7 key NCAA bracket questions: Where does Zion-less Duke fit in?

Forty names, games, teams and minutiae making news in college basketball (Zavier Simpson point guard hook shot instructional video sold separately):

[More Minutes: Why NCAA tourney’s expansion to 68 teams hasn’t worked out]

7 QUESTIONS AT THE TOP OF THE BRACKET

Scroll to continue with content
Ad

It's March, the final week of the regular season, and the field of 68 is starting to coalesce. But plenty of unknowns remain for the NCAA tournament selection committee, at both the top and bottom of the bracket. In an attempt to set the March Madness table, The Minutes asks and answers some pertinent questions:

Which two sprained knees (1) could shape the entire bracket?

They belong to Zion Williamson of Duke and Reid Travis of Kentucky, two guys with little in common.

Williamson is an 18-year-old freshman who has become a cultural phenomenon thanks to a dazzling athleticism that is at odds to his offensive lineman frame. Travis is a 23-year-old graduate transfer who has played 123 college games (97 more than Zion), a ground-bound banger whose interior toughness and savvy has anchored the Wildcats' defense. Neither has played the last three games, and the struggles without them have been real: Duke has lost two of its past four; Kentucky was blown out by Tennessee and barely escaped a bad Arkansas team at home.

When they return, how they look and how their teams perform will be huge elements for the selection committee to consider when weighing who gets No. 1 seeds, and where they play. Both Duke and Kentucky could lock down top seeds if they return to the form they displayed before Williamson and Travis were injured.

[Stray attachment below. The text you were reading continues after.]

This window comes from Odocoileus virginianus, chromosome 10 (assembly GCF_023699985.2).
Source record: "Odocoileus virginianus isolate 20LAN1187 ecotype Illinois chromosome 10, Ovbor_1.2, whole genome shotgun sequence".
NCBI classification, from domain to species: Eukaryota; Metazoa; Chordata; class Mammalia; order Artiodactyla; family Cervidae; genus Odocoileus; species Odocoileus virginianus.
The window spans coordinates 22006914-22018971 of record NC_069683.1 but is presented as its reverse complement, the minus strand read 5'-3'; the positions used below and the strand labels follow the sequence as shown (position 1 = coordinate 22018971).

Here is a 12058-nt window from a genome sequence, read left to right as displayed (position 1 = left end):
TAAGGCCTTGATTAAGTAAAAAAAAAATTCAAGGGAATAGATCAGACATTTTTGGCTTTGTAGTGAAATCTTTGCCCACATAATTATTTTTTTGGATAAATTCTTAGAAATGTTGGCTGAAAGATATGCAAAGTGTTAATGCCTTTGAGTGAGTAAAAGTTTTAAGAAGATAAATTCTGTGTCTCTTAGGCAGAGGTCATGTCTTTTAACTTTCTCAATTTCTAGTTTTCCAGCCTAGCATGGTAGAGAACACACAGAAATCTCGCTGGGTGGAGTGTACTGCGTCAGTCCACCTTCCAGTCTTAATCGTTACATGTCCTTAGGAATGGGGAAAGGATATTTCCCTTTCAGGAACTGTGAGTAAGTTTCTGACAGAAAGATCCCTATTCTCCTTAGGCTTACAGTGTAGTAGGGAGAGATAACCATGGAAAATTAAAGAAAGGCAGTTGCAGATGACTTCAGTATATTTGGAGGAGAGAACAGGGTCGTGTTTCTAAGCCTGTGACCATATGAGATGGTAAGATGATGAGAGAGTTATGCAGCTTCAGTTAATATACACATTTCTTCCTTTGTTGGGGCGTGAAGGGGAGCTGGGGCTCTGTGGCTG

Duke's Zion Williamson, left, cheers after a basket with teammates from the bench during the second half of an NCAA college basketball game against Syracuse in Syracuse, N.Y., Saturday, Feb. 23, 2019. Duke won 75-65. (AP)
Duke's Zion Williamson, left, cheers after a basket with teammates from the bench during the second half of an NCAA college basketball game against Syracuse in Syracuse, N.Y., Saturday, Feb. 23, 2019. Duke won 75-65. (AP)

Who is the biggest lock No. 1 seed?

That would be Gonzaga (2). The Zags may or may not end up the overall No. 1, but they have by far the easiest conference tournament road and literally no geographic competition for the West Region top spot. Gonzaga's complete annihilation of the West Coast Conference is unlikely to end in two tourney games in Las Vegas next week. To refresh a recent Minutes stat, the Bulldogs beat teams that finished second through fifth in the WCC by an average margin of 30.2 points. So go ahead and write in the Zags at 31-2 and No. 1 in the West.

What's the probability of two teams from the Atlantic Coast Conference (3) on the top seed line?